THE MP for Northwich has said how the ongoing crisis in Afghanistan was 'horribly predicable' and how the withdrawal of troops has been 'unforgivable'.

There were chaotic and tragic scenes at Kabul International Airport on Monday (August 16) as thousands of Afghan people desperately tried to flee the country after the Taliban take over.

Speaking on his Facebook page, the Weaver Vale MP, said the Taliban had been given the green light to take back control, two decades after being ousted from power.

He said: "The crisis in Afghanistan was horribly predictable.

"I find it unforgivable the West pulled out with no proper transitional arrangements in place despite knowing the consequences, particularly for the Afghan people.

"Trump began a withdrawal process, continued by Biden, that gave the green light for the Taliban to take back control two decades after they were ousted from power.

"Instead the transition should have involved a global response, a coalition led by the United Nations, with more support for the elected Government of Afghanistan.

"Over the last 20 years, thousands of people from military and civilian worlds have lost their lives or been injured - many hundreds losing limbs to explosive devices.

"Local families have been impacted as soldiers from 1st Battalion The Mercian Regiment (Cheshire) served there.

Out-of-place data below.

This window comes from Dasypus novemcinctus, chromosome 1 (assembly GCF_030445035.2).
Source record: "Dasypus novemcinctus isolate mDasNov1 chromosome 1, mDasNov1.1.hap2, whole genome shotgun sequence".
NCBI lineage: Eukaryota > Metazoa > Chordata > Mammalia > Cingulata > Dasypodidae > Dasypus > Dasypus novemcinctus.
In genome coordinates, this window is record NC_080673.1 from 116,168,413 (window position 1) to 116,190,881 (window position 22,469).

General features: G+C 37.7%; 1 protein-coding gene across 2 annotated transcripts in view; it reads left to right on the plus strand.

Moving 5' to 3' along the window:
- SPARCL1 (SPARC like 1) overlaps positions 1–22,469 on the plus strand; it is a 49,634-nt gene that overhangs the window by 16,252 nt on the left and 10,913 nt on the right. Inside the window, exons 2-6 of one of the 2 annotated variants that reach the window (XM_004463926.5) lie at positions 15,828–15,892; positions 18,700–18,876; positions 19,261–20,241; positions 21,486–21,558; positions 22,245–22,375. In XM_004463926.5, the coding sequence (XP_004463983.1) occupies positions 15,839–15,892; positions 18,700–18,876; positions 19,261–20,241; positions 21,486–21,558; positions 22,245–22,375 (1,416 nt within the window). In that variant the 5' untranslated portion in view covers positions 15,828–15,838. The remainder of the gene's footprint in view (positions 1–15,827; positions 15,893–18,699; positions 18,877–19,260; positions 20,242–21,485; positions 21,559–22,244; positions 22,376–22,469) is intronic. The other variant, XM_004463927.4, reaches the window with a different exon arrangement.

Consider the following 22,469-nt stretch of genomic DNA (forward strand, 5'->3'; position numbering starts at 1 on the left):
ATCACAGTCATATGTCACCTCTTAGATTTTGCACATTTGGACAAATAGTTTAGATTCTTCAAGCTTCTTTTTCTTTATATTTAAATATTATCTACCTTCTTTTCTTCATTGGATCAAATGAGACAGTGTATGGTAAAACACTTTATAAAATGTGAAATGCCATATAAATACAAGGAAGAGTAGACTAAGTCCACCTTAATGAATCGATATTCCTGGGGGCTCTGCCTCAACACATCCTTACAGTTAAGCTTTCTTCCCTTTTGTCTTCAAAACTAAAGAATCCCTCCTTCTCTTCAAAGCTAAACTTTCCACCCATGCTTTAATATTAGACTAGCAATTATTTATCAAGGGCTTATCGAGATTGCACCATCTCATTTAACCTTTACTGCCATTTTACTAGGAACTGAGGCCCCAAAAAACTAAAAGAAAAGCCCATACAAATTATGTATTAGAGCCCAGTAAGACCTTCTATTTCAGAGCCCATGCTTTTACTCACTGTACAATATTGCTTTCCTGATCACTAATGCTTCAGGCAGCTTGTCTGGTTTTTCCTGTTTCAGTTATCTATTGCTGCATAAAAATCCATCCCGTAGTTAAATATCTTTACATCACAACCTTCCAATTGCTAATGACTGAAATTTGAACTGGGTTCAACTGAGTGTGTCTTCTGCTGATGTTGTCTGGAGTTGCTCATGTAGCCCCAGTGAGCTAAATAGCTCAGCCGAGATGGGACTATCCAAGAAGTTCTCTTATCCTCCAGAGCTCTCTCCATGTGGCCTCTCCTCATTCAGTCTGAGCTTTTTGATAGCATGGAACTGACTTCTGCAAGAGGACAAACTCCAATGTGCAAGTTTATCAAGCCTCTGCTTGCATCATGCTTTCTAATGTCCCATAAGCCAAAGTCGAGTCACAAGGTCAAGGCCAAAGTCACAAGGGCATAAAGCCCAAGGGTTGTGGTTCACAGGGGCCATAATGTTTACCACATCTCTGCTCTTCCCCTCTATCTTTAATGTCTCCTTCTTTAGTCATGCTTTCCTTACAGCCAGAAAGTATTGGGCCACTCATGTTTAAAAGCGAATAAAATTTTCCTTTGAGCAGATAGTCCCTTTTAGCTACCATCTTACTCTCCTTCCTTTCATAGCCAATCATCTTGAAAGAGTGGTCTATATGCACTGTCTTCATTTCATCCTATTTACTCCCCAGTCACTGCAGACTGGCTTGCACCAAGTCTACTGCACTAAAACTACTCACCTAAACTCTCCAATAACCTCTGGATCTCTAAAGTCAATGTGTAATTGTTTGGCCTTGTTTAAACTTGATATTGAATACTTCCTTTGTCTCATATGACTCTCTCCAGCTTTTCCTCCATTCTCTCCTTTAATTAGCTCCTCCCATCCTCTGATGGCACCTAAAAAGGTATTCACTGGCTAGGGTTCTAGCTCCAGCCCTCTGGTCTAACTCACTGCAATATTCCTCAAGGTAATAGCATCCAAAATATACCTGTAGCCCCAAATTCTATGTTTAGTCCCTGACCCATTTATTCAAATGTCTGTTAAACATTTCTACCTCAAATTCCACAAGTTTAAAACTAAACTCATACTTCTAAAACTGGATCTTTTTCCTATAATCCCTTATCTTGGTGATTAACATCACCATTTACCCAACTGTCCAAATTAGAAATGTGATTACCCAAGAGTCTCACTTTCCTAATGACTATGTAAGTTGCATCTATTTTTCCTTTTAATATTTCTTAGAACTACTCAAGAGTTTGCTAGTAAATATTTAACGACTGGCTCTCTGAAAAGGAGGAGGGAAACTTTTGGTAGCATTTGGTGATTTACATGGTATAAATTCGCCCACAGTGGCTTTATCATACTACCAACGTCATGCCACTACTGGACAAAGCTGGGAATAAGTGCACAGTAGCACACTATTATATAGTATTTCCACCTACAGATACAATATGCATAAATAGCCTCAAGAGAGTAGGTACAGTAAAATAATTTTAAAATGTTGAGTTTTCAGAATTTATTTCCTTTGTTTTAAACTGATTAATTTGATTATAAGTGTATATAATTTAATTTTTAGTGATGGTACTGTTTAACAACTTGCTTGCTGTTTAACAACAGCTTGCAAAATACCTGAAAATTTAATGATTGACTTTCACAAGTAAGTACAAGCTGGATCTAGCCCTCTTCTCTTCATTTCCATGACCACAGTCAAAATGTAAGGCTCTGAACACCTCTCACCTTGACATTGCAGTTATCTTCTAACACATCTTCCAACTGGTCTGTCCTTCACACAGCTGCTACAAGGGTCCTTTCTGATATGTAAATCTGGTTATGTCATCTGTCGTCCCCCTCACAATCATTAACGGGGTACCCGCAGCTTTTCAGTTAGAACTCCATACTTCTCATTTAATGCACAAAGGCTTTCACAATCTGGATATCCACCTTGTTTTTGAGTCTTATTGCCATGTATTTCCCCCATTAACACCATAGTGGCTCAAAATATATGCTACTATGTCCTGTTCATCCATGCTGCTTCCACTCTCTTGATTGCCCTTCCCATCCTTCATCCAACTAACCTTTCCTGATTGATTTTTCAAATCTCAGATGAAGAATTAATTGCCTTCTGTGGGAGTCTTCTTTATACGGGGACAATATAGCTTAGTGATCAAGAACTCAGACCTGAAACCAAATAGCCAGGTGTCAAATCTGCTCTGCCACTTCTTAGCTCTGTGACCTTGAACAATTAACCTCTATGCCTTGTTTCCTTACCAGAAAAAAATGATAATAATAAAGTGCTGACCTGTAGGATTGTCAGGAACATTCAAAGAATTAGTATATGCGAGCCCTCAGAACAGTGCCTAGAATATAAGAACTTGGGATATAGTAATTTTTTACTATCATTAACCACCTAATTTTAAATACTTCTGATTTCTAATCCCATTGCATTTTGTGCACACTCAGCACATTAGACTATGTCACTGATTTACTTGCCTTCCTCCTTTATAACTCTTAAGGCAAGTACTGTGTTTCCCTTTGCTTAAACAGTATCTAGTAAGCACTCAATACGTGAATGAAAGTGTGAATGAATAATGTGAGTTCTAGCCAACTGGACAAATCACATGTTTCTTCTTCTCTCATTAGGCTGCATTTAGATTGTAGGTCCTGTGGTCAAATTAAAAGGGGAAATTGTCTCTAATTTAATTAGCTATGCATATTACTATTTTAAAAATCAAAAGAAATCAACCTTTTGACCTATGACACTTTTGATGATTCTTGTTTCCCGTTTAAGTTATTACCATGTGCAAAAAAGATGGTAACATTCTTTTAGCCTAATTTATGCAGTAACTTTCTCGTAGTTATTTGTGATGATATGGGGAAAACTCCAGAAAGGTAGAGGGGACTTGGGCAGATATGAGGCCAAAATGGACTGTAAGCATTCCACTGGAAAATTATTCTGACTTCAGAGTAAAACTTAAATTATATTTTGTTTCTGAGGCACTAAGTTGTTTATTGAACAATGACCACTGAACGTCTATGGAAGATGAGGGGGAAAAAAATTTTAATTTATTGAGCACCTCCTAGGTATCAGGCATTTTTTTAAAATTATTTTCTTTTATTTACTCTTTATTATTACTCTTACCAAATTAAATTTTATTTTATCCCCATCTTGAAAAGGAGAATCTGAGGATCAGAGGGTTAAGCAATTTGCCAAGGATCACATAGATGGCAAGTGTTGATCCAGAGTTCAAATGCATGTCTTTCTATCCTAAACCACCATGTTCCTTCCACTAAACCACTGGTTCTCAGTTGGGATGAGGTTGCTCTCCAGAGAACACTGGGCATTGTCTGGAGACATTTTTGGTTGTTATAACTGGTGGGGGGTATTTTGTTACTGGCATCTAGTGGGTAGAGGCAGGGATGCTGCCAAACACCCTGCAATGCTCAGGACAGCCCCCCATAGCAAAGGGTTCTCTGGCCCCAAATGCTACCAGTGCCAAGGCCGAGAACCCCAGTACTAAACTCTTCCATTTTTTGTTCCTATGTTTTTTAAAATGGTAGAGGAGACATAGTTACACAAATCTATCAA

"With the threat of civil war and the potential for Afghanistan to once again become a breeding ground for terrorism, it’s no wonder some are asking: was it worth it?"

The Labour politician also accused the British Government of going AWOL at such a crucial time, and that the Foreign Secretary would 'face the music' when Parliament is recalled on Wednesday.

He said: "Shockingly, the British Government, including Foreign Secretary Dominic Raab, went AWOL at the very point their focus should have been on Afghanistan.

"Raab will face the music on Wednesday after Parliament was recalled for an emergency debate.

"If I get the opportunity to speak then I will be calling for action not mere words.

"Right now, we have a moral responsibility to protect those who worked with the outgoing government or supported US and British forces, such as translators and interpreters, as they are in mortal danger.

"And even at this late hour there needs to be global intervention through the UN to prevent the situation descending into barbarism and a humanitarian disaster involving possible revenge killings and a refugee crisis.

"At one stage there was the potential for a positive legacy. For the first time, girls and women had been able to go to school and university.

"Now we hear reports that in some regions recently captured by the Taliban, women have been prevented from attending schools and universities and banned from leaving the house without a male escort. Many are apparently feeling compelled to wear the burqa once again.

"It's an utterly bleak picture."